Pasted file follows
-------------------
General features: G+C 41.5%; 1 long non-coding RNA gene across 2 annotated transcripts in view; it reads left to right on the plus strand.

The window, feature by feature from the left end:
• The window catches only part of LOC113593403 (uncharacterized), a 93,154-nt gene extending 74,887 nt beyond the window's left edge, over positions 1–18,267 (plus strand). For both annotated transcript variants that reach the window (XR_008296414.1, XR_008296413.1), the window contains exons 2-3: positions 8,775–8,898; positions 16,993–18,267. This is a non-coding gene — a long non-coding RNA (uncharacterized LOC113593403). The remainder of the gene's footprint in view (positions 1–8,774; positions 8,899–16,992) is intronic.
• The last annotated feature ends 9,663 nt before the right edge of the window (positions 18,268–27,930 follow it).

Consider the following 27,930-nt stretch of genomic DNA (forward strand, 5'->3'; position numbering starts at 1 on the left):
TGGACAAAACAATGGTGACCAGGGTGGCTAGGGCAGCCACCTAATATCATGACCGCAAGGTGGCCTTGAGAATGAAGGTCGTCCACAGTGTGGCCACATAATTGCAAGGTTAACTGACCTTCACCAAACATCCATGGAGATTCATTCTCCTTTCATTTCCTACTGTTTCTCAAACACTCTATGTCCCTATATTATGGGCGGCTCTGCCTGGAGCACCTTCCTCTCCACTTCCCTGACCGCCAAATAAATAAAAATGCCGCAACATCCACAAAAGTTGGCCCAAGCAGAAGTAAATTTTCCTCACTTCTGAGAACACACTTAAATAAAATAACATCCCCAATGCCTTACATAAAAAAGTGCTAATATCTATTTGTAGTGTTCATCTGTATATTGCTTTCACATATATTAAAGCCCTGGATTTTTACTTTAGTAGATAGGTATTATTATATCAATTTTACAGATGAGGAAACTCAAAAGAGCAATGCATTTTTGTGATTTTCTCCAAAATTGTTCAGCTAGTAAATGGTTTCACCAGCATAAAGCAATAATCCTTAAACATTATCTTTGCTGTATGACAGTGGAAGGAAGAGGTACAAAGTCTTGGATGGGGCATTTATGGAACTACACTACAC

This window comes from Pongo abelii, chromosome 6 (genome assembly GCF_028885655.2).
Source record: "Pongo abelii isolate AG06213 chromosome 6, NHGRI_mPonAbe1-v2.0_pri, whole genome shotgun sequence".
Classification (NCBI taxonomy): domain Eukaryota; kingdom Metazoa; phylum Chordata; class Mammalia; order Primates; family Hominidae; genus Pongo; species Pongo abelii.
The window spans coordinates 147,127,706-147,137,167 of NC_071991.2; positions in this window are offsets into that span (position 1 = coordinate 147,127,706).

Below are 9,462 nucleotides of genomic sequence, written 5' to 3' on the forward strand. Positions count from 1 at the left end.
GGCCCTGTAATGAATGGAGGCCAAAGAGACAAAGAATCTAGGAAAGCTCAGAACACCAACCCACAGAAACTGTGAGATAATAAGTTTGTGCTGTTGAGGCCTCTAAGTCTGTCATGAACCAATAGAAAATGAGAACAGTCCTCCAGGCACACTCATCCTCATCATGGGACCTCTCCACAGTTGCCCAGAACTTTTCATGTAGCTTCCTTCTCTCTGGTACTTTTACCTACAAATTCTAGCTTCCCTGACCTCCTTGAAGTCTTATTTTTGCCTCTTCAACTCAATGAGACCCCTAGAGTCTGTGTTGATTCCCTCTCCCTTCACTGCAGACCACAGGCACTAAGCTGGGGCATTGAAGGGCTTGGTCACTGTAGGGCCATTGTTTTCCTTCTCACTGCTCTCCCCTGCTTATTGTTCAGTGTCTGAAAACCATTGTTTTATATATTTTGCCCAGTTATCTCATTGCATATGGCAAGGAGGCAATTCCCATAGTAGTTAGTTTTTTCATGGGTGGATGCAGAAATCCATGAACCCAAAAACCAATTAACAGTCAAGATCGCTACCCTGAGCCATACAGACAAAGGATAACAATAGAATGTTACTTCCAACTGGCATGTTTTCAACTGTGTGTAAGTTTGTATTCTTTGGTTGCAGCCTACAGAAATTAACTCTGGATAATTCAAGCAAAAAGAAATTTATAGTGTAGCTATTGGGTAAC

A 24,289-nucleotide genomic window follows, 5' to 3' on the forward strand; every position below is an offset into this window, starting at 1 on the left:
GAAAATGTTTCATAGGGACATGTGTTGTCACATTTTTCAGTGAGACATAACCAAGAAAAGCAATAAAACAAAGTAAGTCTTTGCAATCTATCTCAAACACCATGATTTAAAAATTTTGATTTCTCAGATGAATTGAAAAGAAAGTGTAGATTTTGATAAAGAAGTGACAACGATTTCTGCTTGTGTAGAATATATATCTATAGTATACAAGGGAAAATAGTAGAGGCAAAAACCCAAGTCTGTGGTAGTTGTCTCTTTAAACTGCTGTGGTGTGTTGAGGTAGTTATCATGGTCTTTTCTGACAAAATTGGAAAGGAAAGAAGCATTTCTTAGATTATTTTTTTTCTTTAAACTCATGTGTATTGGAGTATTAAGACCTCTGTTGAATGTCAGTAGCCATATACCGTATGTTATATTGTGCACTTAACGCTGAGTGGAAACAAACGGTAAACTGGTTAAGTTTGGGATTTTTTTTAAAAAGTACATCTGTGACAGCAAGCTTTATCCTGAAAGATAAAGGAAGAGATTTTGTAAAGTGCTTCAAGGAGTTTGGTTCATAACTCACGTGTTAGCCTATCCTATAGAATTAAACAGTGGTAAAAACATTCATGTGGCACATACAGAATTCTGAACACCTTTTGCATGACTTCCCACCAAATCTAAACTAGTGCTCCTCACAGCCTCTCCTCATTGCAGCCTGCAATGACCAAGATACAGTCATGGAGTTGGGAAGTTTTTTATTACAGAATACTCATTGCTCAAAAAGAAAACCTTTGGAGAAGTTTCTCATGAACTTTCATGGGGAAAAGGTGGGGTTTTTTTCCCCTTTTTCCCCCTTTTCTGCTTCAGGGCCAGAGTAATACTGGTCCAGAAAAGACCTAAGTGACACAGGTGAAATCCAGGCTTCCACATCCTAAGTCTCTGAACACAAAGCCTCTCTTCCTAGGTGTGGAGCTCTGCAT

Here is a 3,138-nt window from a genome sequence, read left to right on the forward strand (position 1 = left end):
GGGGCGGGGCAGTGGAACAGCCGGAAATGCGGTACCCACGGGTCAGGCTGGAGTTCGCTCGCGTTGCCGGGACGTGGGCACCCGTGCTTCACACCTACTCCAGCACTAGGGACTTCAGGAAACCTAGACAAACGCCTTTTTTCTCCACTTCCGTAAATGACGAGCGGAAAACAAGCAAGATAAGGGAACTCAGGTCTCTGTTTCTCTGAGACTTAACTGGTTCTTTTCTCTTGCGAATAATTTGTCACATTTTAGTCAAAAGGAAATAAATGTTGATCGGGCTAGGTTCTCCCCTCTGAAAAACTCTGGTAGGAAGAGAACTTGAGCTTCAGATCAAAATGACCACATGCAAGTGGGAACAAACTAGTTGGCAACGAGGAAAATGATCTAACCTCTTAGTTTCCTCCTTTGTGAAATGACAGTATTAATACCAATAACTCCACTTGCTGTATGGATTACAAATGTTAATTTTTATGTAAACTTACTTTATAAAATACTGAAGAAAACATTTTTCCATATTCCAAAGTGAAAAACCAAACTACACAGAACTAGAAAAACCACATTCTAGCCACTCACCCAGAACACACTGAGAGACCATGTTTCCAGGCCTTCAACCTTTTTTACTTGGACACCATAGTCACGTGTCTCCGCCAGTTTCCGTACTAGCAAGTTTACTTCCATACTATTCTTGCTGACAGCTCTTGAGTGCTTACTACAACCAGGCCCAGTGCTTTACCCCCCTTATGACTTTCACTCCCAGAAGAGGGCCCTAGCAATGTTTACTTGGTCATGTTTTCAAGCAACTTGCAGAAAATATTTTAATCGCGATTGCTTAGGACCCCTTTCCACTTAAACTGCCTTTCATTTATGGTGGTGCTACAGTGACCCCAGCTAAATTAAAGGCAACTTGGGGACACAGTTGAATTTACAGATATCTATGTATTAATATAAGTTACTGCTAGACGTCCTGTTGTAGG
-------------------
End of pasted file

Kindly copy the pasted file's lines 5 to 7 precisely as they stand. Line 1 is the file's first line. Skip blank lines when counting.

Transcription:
Consider the following 27,930-nt stretch of genomic DNA (forward strand, 5'->3'; position numbering starts at 1 on the left):
TGGACAAAACAATGGTGACCAGGGTGGCTAGGGCAGCCACCTAATATCATGACCGCAAGGTGGCCTTGAGAATGAAGGTCGTCCACAGTGTGGCCACATAATTGCAAGGTTAACTGACCTTCACCAAACATCCATGGAGATTCATTCTCCTTTCATTTCCTACTGTTTCTCAAACACTCTATGTCCCTATATTATGGGCGGCTCTGCCTGGAGCACCTTCCTCTCCACTTCCCTGACCGCCAAATAAATAAAAATGCCGCAACATCCACAAAAGTTGGCCCAAGCAGAAGTAAATTTTCCTCACTTCTGAGAACACACTTAAATAAAATAACATCCCCAATGCCTTACATAAAAAAGTGCTAATATCTATTTGTAGTGTTCATCTGTATATTGCTTTCACATATATTAAAGCCCTGGATTTTTACTTTAGTAGATAGGTATTATTATATCAATTTTACAGATGAGGAAACTCAAAAGAGCAATGCATTTTTGTGATTTTCTCCAAAATTGTTCAGCTAGTAAATGGTTTCACCAGCATAAAGCAATAATCCTTAAACATTATCTTTGCTGTATGACAGTGGAAGGAAGAGGTACAAAGTCTTGGATGGGGCATTTATGGAACTACACTACAC

This window comes from Pongo abelii, chromosome 6 (genome assembly GCF_028885655.2).